But after World War II ended, Pittsburgh began to clean up its act. The unlikely duo of Richard King Mellon, head of the Mellon family, and Mayor David L. Lawrence, head of the Democratic Party, banded together to create the original “Pittsburgh Renaissance” – not to be confused with the city’s later “Renaissance II,” beginning with the collapse of the steel industry in the early 1980s, or the recent “Renaissance III,” as the city converted itself into a tech hub focused on artificial intelligence, robotics, autonomous vehicles, and cutting edge healthcare. (Pittsburgh is very into reinventing itself.)
Under Mellon and Lawrence, smoke control and urban renewal transformed the face of the city. Vast swaths of land and buildings near the Point (where the Ohio River forms) were demolished, and the Lower Hill District, occupied mainly by African-Americans, was completely destroyed.
But now that Pittsburgh’s air could (almost) be breathed, Stefan Lorant decided the place might be worth a visit after all. And what he saw astonished him. Never before (according to Lorant) had a great city so completely reinvented itself. Pittsburgh was now worthy of being chronicled – by Lorant himself.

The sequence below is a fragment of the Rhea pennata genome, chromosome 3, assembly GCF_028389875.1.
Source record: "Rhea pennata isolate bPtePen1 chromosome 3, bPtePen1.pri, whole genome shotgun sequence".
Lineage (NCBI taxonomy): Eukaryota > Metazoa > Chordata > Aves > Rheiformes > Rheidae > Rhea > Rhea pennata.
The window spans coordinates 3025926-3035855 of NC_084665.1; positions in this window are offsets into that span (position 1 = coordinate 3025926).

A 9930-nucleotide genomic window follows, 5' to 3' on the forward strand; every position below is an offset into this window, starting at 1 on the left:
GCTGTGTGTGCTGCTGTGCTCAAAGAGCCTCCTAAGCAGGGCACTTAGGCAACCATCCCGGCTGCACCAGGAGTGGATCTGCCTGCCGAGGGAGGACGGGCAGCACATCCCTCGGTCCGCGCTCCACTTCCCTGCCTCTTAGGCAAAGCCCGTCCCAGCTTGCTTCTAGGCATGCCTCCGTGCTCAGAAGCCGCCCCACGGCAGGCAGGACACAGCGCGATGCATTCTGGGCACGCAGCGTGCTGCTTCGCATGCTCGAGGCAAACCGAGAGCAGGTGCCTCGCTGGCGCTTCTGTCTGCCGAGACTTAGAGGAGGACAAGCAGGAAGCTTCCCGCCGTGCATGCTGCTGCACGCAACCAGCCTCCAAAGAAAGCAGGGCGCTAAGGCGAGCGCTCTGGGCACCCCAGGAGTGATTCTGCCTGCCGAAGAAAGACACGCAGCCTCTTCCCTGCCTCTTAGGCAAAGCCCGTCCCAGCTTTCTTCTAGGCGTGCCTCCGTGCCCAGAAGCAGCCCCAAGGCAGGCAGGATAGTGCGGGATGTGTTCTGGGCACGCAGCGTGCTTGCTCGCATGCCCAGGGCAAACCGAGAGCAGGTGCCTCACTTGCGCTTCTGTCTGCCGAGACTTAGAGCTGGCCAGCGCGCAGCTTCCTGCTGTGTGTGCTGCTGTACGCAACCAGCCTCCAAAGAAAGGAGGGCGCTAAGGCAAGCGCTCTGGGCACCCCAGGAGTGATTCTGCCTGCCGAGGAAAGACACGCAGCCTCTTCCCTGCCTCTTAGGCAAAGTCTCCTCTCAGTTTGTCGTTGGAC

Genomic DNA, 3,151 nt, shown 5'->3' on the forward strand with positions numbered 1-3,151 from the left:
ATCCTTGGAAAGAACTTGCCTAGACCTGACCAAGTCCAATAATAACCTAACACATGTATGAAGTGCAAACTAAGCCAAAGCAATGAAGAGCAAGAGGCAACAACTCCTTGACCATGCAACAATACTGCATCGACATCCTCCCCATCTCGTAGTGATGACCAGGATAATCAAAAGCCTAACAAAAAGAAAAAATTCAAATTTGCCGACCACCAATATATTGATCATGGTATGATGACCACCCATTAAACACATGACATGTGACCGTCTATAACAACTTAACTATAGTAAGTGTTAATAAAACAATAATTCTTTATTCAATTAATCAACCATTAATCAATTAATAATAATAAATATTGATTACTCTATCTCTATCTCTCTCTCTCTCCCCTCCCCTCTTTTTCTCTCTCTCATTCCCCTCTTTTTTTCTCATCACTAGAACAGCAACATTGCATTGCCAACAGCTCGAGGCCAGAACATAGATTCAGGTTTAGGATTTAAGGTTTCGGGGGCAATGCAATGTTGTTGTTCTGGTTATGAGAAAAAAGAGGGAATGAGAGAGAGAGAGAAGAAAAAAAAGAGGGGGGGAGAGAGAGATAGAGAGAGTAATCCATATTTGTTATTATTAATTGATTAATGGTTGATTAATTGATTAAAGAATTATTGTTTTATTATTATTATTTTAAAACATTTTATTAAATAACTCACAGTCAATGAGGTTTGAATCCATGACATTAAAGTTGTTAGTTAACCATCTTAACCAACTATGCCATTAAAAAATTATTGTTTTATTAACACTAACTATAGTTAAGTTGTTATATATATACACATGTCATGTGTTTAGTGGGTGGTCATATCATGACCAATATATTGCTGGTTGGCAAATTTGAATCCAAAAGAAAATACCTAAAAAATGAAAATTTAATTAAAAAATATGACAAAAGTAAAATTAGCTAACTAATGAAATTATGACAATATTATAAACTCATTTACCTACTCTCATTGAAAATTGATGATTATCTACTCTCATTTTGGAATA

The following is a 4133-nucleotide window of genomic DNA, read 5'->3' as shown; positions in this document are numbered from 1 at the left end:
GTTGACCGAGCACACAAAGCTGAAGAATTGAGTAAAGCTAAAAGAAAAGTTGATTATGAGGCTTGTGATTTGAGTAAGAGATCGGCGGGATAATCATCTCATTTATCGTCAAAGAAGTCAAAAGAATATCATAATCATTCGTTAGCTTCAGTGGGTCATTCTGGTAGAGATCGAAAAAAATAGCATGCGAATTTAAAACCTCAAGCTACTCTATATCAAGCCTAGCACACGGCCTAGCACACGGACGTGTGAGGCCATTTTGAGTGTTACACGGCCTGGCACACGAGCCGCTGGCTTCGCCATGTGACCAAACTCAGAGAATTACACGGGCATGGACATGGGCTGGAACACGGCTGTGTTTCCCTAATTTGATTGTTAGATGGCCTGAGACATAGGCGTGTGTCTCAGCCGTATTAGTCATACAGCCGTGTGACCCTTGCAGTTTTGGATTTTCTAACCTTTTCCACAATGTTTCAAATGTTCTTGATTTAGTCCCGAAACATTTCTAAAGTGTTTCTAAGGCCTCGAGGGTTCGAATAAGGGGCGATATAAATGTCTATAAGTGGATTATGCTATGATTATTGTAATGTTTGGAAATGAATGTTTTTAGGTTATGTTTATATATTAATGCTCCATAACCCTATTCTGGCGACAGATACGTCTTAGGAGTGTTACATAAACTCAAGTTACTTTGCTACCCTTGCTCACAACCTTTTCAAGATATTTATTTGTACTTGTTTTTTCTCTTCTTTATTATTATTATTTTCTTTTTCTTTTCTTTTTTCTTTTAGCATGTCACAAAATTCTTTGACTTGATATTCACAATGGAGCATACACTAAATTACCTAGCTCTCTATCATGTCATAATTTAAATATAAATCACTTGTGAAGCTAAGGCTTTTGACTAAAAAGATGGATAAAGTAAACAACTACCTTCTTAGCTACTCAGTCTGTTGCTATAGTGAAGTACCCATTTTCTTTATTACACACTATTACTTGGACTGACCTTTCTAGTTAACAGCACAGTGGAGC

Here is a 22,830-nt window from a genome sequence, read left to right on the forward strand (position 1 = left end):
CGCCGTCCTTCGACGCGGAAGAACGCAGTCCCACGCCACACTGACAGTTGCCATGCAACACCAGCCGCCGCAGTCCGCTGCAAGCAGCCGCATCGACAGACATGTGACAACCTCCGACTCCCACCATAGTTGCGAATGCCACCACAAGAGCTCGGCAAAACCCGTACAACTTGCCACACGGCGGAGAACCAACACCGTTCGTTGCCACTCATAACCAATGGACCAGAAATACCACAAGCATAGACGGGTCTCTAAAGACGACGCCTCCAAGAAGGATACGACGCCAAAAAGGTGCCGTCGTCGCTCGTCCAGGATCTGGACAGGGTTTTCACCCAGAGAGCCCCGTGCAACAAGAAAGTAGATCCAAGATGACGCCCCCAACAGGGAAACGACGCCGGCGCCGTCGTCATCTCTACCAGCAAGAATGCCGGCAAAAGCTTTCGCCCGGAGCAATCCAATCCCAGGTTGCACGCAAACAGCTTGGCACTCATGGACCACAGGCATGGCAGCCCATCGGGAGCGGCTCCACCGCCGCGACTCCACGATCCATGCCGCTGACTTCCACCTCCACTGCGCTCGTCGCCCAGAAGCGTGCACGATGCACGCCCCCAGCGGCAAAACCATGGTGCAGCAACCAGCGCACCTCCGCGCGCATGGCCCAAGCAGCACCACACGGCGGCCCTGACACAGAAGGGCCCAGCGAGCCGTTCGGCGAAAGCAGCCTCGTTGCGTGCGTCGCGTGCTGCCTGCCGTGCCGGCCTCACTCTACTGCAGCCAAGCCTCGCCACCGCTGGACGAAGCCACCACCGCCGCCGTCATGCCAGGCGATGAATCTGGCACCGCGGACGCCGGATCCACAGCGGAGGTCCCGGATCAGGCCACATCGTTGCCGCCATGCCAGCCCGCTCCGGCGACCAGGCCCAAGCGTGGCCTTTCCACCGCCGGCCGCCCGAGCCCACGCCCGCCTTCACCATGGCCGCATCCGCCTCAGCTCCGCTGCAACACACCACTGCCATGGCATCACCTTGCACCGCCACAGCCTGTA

As he had done in Germany and then England, Lorant ingratiated himself with movers and shakers in Pittsburgh. He befriended Edgar Kaufmann, department store magnate and owner of what was then the most famous private home in America, Fallingwater. (Kaufmann encouraged Lorant to write about Pittsburgh.) He befriended Theodore L. (Ted) Hazlett Jr., who ran the A. W. Mellon Educational and Charitable Trust, which had helped spearhead the Renaissance. (Ted helped fund the Pittsburgh book.)
And Lorant befriended Ambassador Adolph W. Schmidt, who had managed Paul Mellon’s family office before becoming Ambassador to Canada. I later ran a different Mellon family office and “Schmitty” was an advisor and mentor to me. He told me many stories about Lorant and advised me to “keep your distance,” advice which, had I heeded it, would have made my life much smoother.